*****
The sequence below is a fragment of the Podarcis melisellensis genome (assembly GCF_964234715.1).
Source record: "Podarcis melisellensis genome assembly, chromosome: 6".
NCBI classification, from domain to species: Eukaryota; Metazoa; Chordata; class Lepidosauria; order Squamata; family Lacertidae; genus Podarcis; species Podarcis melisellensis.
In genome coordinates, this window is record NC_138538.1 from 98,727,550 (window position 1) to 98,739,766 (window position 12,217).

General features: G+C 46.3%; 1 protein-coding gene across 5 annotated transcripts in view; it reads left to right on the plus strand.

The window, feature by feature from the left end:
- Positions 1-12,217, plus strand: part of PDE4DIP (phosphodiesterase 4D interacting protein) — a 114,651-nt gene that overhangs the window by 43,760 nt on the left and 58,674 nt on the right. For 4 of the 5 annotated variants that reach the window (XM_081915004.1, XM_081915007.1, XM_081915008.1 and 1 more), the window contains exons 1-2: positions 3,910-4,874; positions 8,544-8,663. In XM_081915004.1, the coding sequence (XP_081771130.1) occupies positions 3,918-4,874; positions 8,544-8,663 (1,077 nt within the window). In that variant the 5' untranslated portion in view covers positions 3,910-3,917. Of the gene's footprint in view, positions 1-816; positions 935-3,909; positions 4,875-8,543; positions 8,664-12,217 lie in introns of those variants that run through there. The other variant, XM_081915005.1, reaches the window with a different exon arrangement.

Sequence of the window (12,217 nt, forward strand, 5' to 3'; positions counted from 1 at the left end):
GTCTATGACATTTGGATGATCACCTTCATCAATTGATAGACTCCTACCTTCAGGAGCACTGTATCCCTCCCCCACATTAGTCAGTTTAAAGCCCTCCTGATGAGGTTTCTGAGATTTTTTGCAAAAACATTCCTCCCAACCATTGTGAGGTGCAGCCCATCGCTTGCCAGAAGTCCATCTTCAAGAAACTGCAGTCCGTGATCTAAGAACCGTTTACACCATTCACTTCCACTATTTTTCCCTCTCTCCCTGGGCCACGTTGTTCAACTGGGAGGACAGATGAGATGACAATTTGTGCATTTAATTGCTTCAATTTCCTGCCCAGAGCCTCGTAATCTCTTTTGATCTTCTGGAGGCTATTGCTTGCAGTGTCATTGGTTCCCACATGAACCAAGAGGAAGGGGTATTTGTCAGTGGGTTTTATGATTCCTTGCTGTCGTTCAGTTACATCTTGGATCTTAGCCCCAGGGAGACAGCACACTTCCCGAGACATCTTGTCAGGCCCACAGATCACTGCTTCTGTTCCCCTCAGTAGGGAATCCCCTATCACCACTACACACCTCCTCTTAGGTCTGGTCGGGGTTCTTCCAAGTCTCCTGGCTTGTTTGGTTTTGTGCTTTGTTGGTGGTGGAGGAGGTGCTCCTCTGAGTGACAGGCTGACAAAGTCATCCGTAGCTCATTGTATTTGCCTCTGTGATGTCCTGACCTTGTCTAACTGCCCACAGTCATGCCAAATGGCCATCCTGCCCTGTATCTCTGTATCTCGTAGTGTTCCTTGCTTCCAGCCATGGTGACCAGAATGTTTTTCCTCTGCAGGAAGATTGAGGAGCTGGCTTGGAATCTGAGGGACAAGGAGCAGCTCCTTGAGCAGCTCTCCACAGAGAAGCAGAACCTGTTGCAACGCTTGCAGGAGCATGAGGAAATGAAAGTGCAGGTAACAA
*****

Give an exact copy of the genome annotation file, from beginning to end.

The sequence below is a fragment of the Podarcis melisellensis genome (assembly GCF_964234715.1).
Source record: "Podarcis melisellensis genome assembly, chromosome: 6".
NCBI classification, from domain to species: Eukaryota; Metazoa; Chordata; class Lepidosauria; order Squamata; family Lacertidae; genus Podarcis; species Podarcis melisellensis.
In genome coordinates, this window is record NC_138538.1 from 98,727,550 (window position 1) to 98,739,766 (window position 12,217).

General features: G+C 46.3%; 1 protein-coding gene across 5 annotated transcripts in view; it reads left to right on the plus strand.

The window, feature by feature from the left end:
- Positions 1-12,217, plus strand: part of PDE4DIP (phosphodiesterase 4D interacting protein) — a 114,651-nt gene that overhangs the window by 43,760 nt on the left and 58,674 nt on the right. For 4 of the 5 annotated variants that reach the window (XM_081915004.1, XM_081915007.1, XM_081915008.1 and 1 more), the window contains exons 1-2: positions 3,910-4,874; positions 8,544-8,663. In XM_081915004.1, the coding sequence (XP_081771130.1) occupies positions 3,918-4,874; positions 8,544-8,663 (1,077 nt within the window). In that variant the 5' untranslated portion in view covers positions 3,910-3,917. Of the gene's footprint in view, positions 1-816; positions 935-3,909; positions 4,875-8,543; positions 8,664-12,217 lie in introns of those variants that run through there. The other variant, XM_081915005.1, reaches the window with a different exon arrangement.

Sequence of the window (12,217 nt, forward strand, 5' to 3'; positions counted from 1 at the left end):
GTCTATGACATTTGGATGATCACCTTCATCAATTGATAGACTCCTACCTTCAGGAGCACTGTATCCCTCCCCCACATTAGTCAGTTTAAAGCCCTCCTGATGAGGTTTCTGAGATTTTTTGCAAAAACATTCCTCCCAACCATTGTGAGGTGCAGCCCATCGCTTGCCAGAAGTCCATCTTCAAGAAACTGCAGTCCGTGATCTAAGAACCGTTTACACCATTCACTTCCACTATTTTTCCCTCTCTCCCTGGGCCACGTTGTTCAACTGGGAGGACAGATGAGATGACAATTTGTGCATTTAATTGCTTCAATTTCCTGCCCAGAGCCTCGTAATCTCTTTTGATCTTCTGGAGGCTATTGCTTGCAGTGTCATTGGTTCCCACATGAACCAAGAGGAAGGGGTATTTGTCAGTGGGTTTTATGATTCCTTGCTGTCGTTCAGTTACATCTTGGATCTTAGCCCCAGGGAGACAGCACACTTCCCGAGACATCTTGTCAGGCCCACAGATCACTGCTTCTGTTCCCCTCAGTAGGGAATCCCCTATCACCACTACACACCTCCTCTTAGGTCTGGTCGGGGTTCTTCCAAGTCTCCTGGCTTGTTTGGTTTTGTGCTTTGTTGGTGGTGGAGGAGGTGCTCCTCTGAGTGACAGGCTGACAAAGTCATCCGTAGCTCATTGTATTTGCCTCTGTGATGTCCTGACCTTGTCTAACTGCCCACAGTCATGCCAAATGGCCATCCTGCCCTGTATCTCTGTATCTCGTAGTGTTCCTTGCTTCCAGCCATGGTGACCAGAATGTTTTTCCTCTGCAGGAAGATTGAGGAGCTGGCTTGGAATCTGAGGGACAAGGAGCAGCTCCTTGAGCAGCTCTCCACAGAGAAGCAGAACCTGTTGCAACGCTTGCAGGAGCATGAGGAAATGAAAGTGCAGGTAACAA